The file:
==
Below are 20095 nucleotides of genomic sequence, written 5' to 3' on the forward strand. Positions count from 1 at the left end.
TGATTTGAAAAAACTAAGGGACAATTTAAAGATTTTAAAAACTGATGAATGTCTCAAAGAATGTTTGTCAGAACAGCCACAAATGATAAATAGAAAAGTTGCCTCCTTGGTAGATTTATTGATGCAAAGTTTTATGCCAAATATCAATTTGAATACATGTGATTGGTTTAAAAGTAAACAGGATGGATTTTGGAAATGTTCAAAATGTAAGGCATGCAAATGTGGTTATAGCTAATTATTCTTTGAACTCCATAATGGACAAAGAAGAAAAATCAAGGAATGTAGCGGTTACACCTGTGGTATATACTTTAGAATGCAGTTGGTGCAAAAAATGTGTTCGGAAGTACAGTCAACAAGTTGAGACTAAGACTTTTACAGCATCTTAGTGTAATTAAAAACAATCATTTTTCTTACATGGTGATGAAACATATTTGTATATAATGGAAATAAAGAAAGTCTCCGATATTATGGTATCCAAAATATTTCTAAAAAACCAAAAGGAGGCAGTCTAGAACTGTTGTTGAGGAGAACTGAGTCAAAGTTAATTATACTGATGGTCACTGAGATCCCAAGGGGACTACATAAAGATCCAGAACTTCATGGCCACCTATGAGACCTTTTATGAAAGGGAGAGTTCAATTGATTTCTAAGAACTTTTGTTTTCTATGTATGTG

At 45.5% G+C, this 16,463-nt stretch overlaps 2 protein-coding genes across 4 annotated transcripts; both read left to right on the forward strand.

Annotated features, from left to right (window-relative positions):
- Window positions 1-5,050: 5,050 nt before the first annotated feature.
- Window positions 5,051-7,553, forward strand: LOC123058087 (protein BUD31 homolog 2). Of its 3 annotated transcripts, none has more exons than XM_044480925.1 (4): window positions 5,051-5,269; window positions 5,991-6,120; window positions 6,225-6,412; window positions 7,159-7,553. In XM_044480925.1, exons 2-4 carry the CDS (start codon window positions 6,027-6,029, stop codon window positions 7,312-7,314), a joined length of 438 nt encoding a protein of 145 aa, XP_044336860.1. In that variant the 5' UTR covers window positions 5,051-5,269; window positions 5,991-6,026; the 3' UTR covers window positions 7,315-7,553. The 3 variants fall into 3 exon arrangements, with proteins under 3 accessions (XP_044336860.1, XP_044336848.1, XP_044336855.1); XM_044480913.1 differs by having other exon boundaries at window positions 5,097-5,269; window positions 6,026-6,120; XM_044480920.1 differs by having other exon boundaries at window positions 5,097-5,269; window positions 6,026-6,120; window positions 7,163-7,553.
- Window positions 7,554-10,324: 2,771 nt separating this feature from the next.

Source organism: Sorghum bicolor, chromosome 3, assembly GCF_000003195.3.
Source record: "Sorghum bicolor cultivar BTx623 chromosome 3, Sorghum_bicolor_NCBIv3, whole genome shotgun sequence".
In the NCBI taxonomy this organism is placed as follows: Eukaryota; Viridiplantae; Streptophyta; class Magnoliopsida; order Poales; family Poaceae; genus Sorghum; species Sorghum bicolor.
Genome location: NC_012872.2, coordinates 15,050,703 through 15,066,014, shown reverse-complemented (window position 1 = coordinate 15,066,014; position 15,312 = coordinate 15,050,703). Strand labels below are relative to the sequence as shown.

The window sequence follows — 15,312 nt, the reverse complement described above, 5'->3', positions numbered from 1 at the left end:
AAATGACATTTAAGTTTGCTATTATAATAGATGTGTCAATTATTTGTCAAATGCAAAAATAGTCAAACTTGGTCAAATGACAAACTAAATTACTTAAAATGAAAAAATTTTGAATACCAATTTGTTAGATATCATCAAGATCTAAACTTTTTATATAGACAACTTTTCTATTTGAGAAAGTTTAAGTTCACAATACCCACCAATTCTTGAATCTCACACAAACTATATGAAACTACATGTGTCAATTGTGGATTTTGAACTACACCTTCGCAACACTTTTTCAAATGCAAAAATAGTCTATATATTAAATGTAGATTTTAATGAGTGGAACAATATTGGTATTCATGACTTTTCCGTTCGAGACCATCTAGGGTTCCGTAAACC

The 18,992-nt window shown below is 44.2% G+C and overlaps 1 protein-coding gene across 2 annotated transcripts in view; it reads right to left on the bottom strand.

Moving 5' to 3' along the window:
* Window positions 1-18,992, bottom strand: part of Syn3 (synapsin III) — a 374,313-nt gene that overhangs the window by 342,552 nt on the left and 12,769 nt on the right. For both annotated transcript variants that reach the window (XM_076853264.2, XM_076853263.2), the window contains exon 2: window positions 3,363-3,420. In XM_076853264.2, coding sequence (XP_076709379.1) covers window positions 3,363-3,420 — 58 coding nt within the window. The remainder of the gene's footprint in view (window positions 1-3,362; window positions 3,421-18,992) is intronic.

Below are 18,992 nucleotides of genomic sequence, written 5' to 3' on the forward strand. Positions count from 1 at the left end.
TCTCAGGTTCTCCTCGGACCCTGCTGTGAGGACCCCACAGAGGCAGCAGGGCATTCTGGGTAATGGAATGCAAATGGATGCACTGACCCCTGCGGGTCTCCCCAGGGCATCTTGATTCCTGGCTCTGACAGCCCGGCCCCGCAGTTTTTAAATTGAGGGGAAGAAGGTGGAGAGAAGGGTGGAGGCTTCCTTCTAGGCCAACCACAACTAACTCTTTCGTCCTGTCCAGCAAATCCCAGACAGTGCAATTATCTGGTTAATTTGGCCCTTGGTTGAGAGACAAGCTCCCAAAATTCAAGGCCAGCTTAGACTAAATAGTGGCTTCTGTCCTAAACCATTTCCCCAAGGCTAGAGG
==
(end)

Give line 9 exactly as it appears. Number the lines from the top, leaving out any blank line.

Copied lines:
Source record: "Sorghum bicolor cultivar BTx623 chromosome 3, Sorghum_bicolor_NCBIv3, whole genome shotgun sequence".